As part of the Government’s Test and Trace policy, Wetherspoons will be refusing entry to customers who do not fill out a short form.
This weekend the hospitality industry is set to reopen, which will see the much-anticipated reopening of pubs, restaurants, bars and cafes – but they are going to look a lot different than they did when they closed back in March.
As part of its reopening plan, Wetherspoons has announced that anyone wishing to eat or drink in the restaurant will have to fill out a short form.
A spokesperson for the pub chain said: “Wetherspoon will introduce NHS Test and Trace in all its pubs in England from reopening on Saturday July 4.
“Wetherspoon is to ask customers to fill out a short form, each time they visit, which contains their name and telephone number.”
They continued: “Customers will be asked to record their arrival and departure times, and to leave the form in a box as they exit.
“The forms will be stored confidentially for 21 days. After that, they can be safely disposed of.”
The new system has been put in place by the government to ensure that localised outbreaks of coronavirus can be controlled.
The guidance from the government says: “You should assist this service by keeping a temporary record of your customers and visitors for 21 days, in a way that is manageable for your business, and assist NHS Test and Trace with requests for that data if needed. This could help contain clusters or outbreaks.”
Alongside the short form, Wetherspoons will look a little different inside, including plastic screens, disposable menus and ordering on an app.
The menus will also be slightly shorter than usual and the usual condiment caddies will be replaced with disposable sachets of sauces.
The pubs will also have a one way entrance and exist system where possible, multiple hand sanitising stations and a dedicated member of staff cleaning touch points throughout the day.
Are you heading out to the pubs this weekend?
The Italian restaurant serving up incredible seafood specials and deep-fried pasta
‘Wine is not necessary for flavour if your ingredients are good.’
An Italian restaurant in Worsley has been keeping customers hooked for more of its authentic fish and seafood dishes.
Vesuvio, on Simpson Road in Boothstown, is a hidden gem amongst an ordinary shopping parade. Set back off the main road and nestled in with a bookies, a corner shop, a Chinese takeaway and an Indian restaurant, you could easily miss this little slice of Neapolitan heaven.
Childhood friends, co-owners and chefs Nico Vanacore and Guiseppe Lombardo, opened their Italian restaurant almost 10 years ago as it quickly erupted and became popular among locals ever since.
“We are very big on fish,” chef Nico Vanacore says, as the menu shows a selection of seafood dishes including, swordfish, cuttlefish spaghetti, mussels and octopus mayonnaise – amongst other oceanic delights.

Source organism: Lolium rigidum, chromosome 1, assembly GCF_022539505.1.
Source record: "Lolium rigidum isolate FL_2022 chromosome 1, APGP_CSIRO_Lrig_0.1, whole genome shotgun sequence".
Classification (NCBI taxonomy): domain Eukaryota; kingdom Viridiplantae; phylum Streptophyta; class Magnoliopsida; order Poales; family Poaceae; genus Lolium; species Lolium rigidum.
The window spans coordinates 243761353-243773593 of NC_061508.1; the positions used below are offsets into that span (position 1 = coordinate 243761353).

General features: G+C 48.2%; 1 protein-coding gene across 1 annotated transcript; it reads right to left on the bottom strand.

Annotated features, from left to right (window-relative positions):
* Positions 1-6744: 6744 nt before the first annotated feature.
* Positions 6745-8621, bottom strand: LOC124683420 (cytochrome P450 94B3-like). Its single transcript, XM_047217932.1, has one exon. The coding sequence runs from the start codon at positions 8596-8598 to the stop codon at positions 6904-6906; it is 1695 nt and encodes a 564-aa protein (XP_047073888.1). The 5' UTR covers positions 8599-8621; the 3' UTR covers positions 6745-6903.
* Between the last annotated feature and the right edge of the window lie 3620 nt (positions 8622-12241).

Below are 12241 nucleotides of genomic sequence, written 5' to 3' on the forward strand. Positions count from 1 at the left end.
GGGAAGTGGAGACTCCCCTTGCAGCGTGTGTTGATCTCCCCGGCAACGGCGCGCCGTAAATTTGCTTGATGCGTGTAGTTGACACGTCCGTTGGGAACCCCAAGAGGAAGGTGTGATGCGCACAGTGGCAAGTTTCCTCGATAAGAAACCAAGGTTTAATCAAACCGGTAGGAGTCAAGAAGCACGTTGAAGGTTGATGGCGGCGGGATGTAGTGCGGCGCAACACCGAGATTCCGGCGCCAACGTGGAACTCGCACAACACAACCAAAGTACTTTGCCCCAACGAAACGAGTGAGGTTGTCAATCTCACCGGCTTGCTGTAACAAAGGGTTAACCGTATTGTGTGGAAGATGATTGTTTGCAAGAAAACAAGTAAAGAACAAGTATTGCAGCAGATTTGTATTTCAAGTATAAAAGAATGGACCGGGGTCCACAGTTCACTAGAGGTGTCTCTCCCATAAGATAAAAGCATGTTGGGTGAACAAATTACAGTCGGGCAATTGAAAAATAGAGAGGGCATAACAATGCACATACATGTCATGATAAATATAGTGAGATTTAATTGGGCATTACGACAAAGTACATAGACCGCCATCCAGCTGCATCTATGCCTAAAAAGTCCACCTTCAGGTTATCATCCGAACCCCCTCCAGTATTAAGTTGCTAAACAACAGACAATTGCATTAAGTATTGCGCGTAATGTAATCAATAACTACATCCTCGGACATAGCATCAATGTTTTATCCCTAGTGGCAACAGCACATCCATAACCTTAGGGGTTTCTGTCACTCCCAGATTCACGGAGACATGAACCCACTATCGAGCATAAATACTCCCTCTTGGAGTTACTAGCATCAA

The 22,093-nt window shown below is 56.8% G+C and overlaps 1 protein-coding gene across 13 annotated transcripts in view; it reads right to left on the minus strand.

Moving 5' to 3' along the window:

Born in Naples, the pair followed in the footsteps of both of their dads, who were also chefs, and started their culinary journey working in Nico’s uncle’s restaurant back home. The friends have been cooking together since they were 10 years old. Fun fact: they even went to school with Gino Di Campo.
On how they keep their customers hooked , Giuseppe says: “We change the specials all the time. It’s a residential area so we have a lot of regulars who come on a weekly basis.
“If you come two weeks in a row, probably you’ll find mussels or scallops but done in a different way each time.”
Guiseppe came to Manchester in 1994 and began working at Tiggi’s in Preston before cooking at San Carlo’s in Manchester city centre. He and Nico later launched their very own restaurant Vesuvio to be closer to their homes in Worsley, with the idea that they would be able to spend more time with their families, and do the school runs as they’re closed in the mornings.
The duo are hands-on and get stuck in with the day-to-day running of things, taking it in turns cheffing in the kitchen at the rear, and running the ‘front of house’. The only time they get a proper rest is on a Monday but they love what they do, so they don’t seem to mind – although they joke that their wives sometimes complain that they are married to the restaurant.
Giuseppe explains they use fish stock for the base of many dishes but never add wine, saying: “Wine is for drinking, not cooking. Catering school taught us that if the fish is good and fresh you eat it the way it is, without embellishment. Wine is not necessary for flavour if your ingredients are good.”
Standing out amongst the dishes, much like the great Mount Vesuvius, is their famous, Mixed Vesuvio — a traditional meal of Naples. This is a hot pan of fish and seafood in a broth, topped with a pizza base for a lid, which absorbs all the flavours of the sea — great for tearing and sharing. This fragrant steamy dish makes an excellent feature for friends and families to enjoy whilst also sampling some more of Naples’ authentic cuisine.